(NEWSnet/AP) – About one in 20 pregnancies are affected by a high blood pressure disorder called preeclampsia.

The complication kills about 70,000 women and 50,000 babies worldwide every year.

But there has been no practical way to know in advance when it might emerge during pregnancy or postpartum, since the exact causes are not known.

“When something bad happens in pregnancy, you want to catch it early so you can avoid adverse outcomes for the mom and the baby,” said Dr. S. Ananth Karumanchi with Cedars-Sinai in Los Angeles.

New blood tests may now help doctors predict and manage the medical situation.

Signs of preeclampsia include high blood pressure, protein in the urine, severe headaches, changes in vision, nausea and sudden swelling in face and hands. The condition can progress rapidly, causing organ damage, stroke, preterm birth, slow growth in the baby and other problems.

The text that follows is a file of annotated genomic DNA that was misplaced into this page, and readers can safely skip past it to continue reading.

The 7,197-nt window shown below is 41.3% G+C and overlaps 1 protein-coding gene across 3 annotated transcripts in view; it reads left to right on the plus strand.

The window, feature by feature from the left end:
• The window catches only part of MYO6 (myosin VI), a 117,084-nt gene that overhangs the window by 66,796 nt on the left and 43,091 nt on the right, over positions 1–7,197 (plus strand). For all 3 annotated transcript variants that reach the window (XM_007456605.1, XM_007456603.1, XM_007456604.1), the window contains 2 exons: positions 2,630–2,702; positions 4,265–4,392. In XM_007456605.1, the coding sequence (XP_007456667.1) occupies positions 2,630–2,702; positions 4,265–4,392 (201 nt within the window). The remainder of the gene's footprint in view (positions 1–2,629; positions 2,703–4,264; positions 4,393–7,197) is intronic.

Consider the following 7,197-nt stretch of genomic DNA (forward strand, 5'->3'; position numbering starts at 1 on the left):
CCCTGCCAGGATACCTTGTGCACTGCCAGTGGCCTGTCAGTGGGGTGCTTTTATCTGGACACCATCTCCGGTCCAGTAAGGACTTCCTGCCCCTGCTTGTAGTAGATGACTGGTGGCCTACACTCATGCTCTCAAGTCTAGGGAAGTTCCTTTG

To prevent the condition, the American College of Obstetricians and Gynecologists recommends pregnant patients get low-dose aspirin if they have particular risk factors such as chronic high blood pressure, Type 1 or 2 diabetes before pregnancy or kidney disease.

The main treatment for preeclampsia is to deliver the baby or manage the condition until the baby can be delivered. People with severe preeclampsia are usually hospitalized and may be given medicines to lower blood pressure, prevent seizures and help the fetus’ lungs develop.

The new technique looks for “biomarkers” indicating preeclampsia in the blood:

  • One such test, by Labcorp, is designed to be performed between 11 and 14 weeks gestation on any pregnant patient. It measures four early pregnancy biomarkers that, combined with other factors, help determine the risk of developing preeclampsia before 34 weeks of pregnancy.
  • Two other tests — another by Labcorp and one from Thermo Fisher Scientific — are used in the second and third trimesters on hospitalized patients to assess whether they are at risk of progressing to severe preeclampsia.
  • Tests by other companies also are in the pipeline.

“They absolutely represent an exciting advancement, especially when you look at the field of preeclampsia and the fact that there’s been very little new introduced to the field in decades,” said Eleni Tsigas, CEO of the nonprofit Preeclampsia Foundation.

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